What is Hepatitis A?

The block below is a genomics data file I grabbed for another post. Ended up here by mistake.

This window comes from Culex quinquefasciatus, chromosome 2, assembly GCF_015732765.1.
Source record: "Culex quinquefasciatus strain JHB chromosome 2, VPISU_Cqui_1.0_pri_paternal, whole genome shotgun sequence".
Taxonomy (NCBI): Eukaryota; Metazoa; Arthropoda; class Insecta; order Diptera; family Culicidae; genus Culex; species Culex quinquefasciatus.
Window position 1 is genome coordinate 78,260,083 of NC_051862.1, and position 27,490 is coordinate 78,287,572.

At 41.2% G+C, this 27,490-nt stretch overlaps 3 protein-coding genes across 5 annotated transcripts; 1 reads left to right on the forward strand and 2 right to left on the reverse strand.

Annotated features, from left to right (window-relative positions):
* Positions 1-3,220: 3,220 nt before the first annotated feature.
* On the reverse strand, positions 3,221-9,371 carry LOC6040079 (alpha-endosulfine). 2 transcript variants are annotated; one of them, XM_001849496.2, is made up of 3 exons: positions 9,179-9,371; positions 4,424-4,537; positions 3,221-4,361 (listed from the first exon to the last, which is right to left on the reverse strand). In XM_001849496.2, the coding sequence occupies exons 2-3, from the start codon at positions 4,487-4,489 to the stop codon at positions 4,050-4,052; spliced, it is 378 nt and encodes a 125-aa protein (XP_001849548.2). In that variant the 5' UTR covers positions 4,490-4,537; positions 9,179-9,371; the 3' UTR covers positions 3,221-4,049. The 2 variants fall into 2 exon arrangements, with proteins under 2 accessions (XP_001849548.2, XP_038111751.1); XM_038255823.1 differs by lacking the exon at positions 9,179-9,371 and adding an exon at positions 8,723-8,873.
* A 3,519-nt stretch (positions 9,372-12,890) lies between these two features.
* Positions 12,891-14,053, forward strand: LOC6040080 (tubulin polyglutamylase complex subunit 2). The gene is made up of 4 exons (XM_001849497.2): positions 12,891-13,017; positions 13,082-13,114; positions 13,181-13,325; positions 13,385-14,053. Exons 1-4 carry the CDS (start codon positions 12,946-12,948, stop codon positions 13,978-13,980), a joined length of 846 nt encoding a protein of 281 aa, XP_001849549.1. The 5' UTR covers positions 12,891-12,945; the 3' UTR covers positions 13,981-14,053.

Infection with hepatitis A most commonly occurs when the virus is taken in by mouth from contact with objects, food, or drinks that have been contaminated by the feces (stool) of an infected person. Transmission through food and water can occur in areas where water supplies have become contaminated with fecal material through sewage overflows or inadequate or broken sewage systems, or where water is inadequately chlorinated. Hepatitis A infection can then be transmitted through drinking the water or eating uncooked food (such as raw shellfish) and unpeeled fruits and vegetables that were washed in the contaminated water. Boiling or cooking food or liquids for at least 1 minute at 185°F (85°C) will kill the virus, although freezing food or liquids will not. Foods can become contaminated where they are grown, harvested, processed, or handled if at any point fecal material from an infected person is transferred to them. For example, infected field hands might not properly wash their hands after going to the bathroom, and then handle the vegetables or fruits that are being harvested. Infected restaurant workers might fail to properly wash their hands after going to the bathroom and then handle food that has already been cooked or foods that won’t be cooked like salads and fresh fruit. If even a tiny amount of fecal material is transferred from the worker’s hands to the food, the person who eats the food could become infected. When eaten raw, shellfish cultivated in polluted water is also a possible source of infection. Transmission through food and water occurs more often in countries where there are inadequate water supplies and poor sanitation and hygiene. The food and drinks which are the most likely to be contaminated are vegetables, fruits, shellfish, ice, and water.